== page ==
Apology for murder – too little, too late

Published Sep 10, 2012 10:06am

German pharmaceutical company “Chemie Gruenenthal” last week apologised to mothers who took the company’s morning sickness medicine called Thalidomide in the 1950s and 1960s and gave birth to children with congenital birth defects. Exactly 50 years ago, Thalidomide was pulled off the market.

Thalidomide was approved in 46 countries around the world for the treatment of morning sickness during pregnancy, as well as aiding sleep. It was not sold in the USA. Thalidomide became extremely popular in Australia, West-Germany, and the United Kingdom. It was taken off the market in 1961 after it was found to be closely linked to birth defects.

Unfortunately, by the time it had been pulled off the shelves, thousands of children had been born with deformities. Worldwide, nobody knows exactly how many victims of the drug there were – estimates range from 10,000 up to 20,000.

The most common birth defect seen with thalidomide use was “Phocomelia” – a condition characterised by defective, shortened limbs resulting in flipper hands and feet. Fetuses developed external ear abnormalities, digestive tract and genitourinary tract malformation, partial/total loss of hearing or sight, absence of lung, malformed heart and kidney. Approximately 40 per cent of fetuses exposed to Thalidomide died at, or shortly after birth.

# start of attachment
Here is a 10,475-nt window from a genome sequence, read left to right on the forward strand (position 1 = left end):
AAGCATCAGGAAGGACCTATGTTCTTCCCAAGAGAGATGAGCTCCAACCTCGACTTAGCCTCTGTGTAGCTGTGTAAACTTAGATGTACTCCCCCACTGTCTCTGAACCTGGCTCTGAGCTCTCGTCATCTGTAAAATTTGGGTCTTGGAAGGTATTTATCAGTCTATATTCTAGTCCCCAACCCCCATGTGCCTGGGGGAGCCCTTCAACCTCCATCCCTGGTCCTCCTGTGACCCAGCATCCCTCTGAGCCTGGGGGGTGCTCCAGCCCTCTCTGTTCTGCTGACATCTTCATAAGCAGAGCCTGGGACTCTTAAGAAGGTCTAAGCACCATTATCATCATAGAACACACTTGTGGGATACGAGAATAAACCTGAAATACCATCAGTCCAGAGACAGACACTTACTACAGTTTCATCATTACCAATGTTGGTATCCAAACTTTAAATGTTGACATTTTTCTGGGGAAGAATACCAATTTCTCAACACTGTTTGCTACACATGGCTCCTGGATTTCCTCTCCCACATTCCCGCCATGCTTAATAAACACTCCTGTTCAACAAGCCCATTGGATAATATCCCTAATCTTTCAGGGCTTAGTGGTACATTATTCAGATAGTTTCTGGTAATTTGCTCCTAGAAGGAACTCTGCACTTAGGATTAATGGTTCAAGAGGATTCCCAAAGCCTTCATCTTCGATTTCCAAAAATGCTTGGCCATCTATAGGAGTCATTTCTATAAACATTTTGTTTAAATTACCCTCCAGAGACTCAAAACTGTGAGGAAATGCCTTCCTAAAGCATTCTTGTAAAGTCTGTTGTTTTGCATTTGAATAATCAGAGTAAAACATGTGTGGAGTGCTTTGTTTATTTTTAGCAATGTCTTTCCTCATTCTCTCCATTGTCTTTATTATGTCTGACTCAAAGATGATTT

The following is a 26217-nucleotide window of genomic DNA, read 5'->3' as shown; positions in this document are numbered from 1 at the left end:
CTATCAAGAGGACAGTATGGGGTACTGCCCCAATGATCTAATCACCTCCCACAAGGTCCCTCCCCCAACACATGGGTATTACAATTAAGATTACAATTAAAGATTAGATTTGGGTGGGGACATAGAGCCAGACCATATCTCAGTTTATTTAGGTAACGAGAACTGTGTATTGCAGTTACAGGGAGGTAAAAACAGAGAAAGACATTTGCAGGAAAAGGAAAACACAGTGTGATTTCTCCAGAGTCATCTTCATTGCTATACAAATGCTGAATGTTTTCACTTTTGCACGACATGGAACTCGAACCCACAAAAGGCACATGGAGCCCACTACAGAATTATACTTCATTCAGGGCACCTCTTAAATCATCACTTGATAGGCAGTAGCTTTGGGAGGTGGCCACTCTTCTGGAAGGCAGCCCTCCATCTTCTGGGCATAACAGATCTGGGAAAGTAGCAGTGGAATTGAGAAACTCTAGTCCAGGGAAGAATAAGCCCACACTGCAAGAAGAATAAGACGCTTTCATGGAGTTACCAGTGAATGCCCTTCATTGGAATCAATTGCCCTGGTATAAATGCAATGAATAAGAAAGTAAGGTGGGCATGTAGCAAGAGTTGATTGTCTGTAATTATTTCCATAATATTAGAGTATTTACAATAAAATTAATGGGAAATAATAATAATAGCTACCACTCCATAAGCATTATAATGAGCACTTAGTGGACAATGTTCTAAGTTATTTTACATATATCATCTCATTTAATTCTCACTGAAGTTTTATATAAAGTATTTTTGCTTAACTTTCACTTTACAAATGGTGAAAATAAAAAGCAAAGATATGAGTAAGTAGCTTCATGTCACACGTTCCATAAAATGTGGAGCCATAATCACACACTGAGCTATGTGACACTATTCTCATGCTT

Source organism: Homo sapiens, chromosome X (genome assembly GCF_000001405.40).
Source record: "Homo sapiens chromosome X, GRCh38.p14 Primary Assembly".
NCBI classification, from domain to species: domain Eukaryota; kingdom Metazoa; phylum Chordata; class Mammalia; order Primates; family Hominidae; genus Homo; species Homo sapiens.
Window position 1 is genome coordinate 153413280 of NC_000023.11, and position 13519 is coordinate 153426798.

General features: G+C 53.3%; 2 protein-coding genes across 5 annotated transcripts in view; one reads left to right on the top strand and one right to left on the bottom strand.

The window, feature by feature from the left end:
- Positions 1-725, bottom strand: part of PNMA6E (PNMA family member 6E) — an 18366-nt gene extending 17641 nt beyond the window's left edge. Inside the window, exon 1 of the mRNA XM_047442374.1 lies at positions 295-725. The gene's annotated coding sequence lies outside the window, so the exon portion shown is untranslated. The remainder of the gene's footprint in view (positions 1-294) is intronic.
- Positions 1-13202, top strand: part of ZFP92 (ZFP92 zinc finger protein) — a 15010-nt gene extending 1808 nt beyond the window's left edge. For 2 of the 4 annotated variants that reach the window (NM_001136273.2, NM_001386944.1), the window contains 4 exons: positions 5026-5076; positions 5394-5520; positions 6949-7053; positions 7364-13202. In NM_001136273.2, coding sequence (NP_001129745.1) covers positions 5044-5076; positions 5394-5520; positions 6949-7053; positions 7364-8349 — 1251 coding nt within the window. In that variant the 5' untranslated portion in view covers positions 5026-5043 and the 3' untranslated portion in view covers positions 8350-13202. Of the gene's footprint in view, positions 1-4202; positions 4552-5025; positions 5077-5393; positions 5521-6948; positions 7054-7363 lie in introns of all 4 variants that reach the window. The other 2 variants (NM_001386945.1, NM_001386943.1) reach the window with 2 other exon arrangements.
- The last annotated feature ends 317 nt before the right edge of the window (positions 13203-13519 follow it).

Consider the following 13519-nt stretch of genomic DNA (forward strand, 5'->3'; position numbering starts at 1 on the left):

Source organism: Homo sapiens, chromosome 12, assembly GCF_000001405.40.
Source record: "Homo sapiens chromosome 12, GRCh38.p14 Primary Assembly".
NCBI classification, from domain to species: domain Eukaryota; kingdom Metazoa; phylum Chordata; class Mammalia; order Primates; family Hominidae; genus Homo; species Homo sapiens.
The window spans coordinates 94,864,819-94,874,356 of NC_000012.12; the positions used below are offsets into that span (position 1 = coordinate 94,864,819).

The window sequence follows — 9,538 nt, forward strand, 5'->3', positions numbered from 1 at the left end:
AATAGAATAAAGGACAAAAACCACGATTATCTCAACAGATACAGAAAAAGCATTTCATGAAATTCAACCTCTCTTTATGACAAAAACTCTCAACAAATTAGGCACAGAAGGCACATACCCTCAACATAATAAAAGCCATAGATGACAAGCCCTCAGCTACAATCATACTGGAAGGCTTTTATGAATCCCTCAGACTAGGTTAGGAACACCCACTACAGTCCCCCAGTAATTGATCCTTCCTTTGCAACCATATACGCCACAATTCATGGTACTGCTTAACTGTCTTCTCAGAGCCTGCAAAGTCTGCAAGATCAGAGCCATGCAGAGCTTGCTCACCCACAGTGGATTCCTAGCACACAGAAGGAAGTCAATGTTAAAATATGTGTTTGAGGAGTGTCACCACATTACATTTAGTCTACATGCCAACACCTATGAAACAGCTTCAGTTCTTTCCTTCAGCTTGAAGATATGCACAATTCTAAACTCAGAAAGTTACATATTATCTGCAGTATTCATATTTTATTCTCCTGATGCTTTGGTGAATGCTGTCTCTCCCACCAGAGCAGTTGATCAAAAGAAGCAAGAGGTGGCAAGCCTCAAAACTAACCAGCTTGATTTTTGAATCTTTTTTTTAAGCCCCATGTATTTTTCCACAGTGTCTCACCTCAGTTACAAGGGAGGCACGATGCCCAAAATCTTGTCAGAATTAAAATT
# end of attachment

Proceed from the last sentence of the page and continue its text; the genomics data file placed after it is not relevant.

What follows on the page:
When Thalidomide was first marketed it was hailed by the company as a “wonder drug" that provided a “safe and sound sleep".  The drug had earlier been researched in 1950’s by CIBA in Switzerland as a potential new medicine but they could not find any use for it.

Here is the punch line of this short story: Thalidomide has risen from the ashes! In 1998 thalidomide was licensed for treatment of leprosy.  Calling it “amazingly effective and successful” WHO showed 99 per cent of patients improved significantly and hailed it as a wonder drug (again!). Thalidomide is also being studied currently for the treatment of some cancers and autoimmune diseases.

 


Ayyaz Kiani is a public health specialist. He heads Devnet – a network of development consultants. Based in Islamabad, he has travelled around the world and continues to do so to meet fellow travelers. He can be contacted at ayyaz_kiani@hotmail.com

 


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Comments (5) (Closed)


gangadin
Sep 10, 2012 05:47pm
Thalidomide tragedy should be a reminder to all those who demand the latest medications from their doctors. It is well known that when companies test the new drugs, some of the side effects are knowingly or unknowingly, hidden from the public.
Zeeshan Shamsi
Sep 12, 2012 08:19am
The pharmaceutical industry cares only about profit, and the well being of people.
sajid
Sep 12, 2012 01:51am
Not only Thalidomine, there are lot of medicines in the market which are as harmful as thalidomine or more than it. But no body or institution is here to care. The cheapest thing in the world is human life which is not more than a experimental tool for these chemists
farhan
Sep 11, 2012 06:54pm
Many families in Britain and Australia got the pecunairy compensation back in 1970's but money didn't help to turned those victims from abnormal to normal...
Mohd Raza
Sep 11, 2012 05:55am
I dont really understand how could any one or any organization can put harm to thousands of lives! Even the thought is horrifying, a lifetime guilt which can never be cured. But I assume it doesnt really matter for the manufacturers.